Rays of hope: For the first time ever, India is investing more money in solar power than fossil fuels, according to a new International Energy Agency report.
In 2014, a whopping 73.6% of India’s electricity came from fossil fuels, especially coal, according to the World Bank. But now India, the third-largest greenhouse gas contributor after the U.S. and China, is tipping the scale in a new direction.
For the past three years, India has invested more in renewable energy than fossil fuels. Solar energy investments overtook coal for the first time last year.
The IEA reports that India’s shift to renewable has been driven by policy changes and dropping costs of solar power.
Compared to the U.S., energy demands in India are pretty small per capita. Each person in India uses a tenth of the energy of a U.S. citizen, but that is rapidly changing. BP’s 2019 Energy Outlook report estimates India’s energy demands could double by 2040.
But the IEA expects India’s coal-fired power will drop from 74% today to 57% in 2040 because of current investments. With more aggressive policies, the IEA hopes India can drop coal use to 7% by 2040.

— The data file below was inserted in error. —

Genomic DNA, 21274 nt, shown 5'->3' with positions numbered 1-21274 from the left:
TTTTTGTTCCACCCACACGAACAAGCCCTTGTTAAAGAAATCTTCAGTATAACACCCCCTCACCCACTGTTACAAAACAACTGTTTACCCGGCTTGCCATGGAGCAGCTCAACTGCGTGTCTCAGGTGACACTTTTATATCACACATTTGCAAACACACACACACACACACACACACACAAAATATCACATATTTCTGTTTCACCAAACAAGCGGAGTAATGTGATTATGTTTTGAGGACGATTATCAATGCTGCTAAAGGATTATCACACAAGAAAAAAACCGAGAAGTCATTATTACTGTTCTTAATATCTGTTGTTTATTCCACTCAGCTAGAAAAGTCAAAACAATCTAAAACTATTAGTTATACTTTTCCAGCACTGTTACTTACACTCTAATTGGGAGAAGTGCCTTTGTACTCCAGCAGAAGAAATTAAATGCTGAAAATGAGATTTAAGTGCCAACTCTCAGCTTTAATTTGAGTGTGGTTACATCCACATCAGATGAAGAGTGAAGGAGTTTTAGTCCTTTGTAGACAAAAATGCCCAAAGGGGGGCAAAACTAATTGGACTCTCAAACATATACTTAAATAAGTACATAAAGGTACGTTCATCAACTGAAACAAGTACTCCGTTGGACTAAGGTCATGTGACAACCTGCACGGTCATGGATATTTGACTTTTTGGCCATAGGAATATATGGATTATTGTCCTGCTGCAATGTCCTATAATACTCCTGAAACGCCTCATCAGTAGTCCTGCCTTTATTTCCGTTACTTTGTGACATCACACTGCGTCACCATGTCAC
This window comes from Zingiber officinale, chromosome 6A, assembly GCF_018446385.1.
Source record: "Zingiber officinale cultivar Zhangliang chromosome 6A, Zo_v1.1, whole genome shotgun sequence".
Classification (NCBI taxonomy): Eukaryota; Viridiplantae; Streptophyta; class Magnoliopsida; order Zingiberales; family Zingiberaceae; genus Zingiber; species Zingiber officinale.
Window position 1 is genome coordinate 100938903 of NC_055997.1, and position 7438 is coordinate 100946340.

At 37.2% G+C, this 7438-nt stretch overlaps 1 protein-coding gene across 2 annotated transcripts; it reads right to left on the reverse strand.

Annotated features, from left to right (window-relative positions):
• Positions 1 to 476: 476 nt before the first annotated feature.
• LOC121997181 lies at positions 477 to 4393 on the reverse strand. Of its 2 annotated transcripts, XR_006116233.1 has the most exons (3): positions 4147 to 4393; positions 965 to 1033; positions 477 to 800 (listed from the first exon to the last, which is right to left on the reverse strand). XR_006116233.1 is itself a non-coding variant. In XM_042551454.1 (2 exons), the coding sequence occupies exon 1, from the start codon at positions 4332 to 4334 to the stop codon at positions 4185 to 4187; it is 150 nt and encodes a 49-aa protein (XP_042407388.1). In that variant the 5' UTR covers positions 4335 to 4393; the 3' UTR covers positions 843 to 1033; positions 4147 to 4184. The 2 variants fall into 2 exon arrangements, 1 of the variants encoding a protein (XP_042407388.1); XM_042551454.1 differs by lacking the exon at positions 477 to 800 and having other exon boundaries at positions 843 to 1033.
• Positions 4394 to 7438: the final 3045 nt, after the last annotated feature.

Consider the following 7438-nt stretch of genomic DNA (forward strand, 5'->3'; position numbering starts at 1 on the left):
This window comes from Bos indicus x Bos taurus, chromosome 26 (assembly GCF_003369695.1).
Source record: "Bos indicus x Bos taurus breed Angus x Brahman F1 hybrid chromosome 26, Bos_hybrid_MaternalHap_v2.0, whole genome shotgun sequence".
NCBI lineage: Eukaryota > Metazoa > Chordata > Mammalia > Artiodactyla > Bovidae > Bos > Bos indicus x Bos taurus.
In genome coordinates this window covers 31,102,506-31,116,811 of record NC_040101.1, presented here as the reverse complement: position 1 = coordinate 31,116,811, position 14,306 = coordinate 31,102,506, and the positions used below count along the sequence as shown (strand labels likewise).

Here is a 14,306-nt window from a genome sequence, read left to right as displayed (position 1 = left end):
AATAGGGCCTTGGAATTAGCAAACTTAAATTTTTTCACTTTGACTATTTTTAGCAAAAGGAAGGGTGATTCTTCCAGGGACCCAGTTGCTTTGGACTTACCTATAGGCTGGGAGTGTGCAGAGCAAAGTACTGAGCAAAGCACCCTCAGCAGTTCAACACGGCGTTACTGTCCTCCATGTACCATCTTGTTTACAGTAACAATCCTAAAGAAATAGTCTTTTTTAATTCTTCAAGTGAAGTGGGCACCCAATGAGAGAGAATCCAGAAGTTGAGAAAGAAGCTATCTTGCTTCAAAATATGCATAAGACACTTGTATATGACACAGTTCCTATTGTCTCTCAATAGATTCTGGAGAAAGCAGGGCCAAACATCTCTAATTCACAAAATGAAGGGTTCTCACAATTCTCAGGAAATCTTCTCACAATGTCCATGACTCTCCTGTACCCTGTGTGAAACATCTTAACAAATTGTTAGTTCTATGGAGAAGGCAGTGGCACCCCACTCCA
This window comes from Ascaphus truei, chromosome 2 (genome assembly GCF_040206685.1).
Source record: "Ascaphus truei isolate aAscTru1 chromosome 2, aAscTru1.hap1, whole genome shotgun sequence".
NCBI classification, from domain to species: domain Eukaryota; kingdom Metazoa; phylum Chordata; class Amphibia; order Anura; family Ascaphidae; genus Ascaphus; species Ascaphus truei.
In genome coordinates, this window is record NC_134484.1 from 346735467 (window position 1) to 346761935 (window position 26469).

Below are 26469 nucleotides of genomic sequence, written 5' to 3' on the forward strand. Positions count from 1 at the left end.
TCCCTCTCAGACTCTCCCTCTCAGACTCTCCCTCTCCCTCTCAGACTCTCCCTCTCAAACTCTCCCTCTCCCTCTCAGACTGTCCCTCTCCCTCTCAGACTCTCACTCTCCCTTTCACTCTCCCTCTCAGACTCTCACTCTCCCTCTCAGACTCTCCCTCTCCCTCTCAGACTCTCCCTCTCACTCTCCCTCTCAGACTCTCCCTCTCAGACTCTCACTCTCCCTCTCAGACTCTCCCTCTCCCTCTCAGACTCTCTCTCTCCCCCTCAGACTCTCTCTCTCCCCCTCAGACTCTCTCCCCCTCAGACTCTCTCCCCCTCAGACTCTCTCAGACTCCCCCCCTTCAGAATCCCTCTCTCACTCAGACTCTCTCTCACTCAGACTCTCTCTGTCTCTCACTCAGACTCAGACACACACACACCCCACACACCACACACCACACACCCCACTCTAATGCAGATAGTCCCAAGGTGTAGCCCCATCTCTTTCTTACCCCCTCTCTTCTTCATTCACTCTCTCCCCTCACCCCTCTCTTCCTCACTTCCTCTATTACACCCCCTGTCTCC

In its Paris Climate Agreement obligations, India pledged 175 gigawatts of renewable energy by 2022. They have already installed more than 77 gigawatts, doubling their renewables capacity from four years ago. India also plans on 60 gigawatts more in the next year. It seems like India is making good on its Paris Climate Agreement promises, even while President Donald Trump pulled the U.S. out of the agreement in 2017.
But despite any hope India’s turning tides may offer, the IEA has warned that much more work is needed to offset rapid climate change. And even though India has invested more in renewables than coal this year, coal remains the country’s largest power source. We’re not there yet.
See Paste’s breakdown of India’s energy sources below.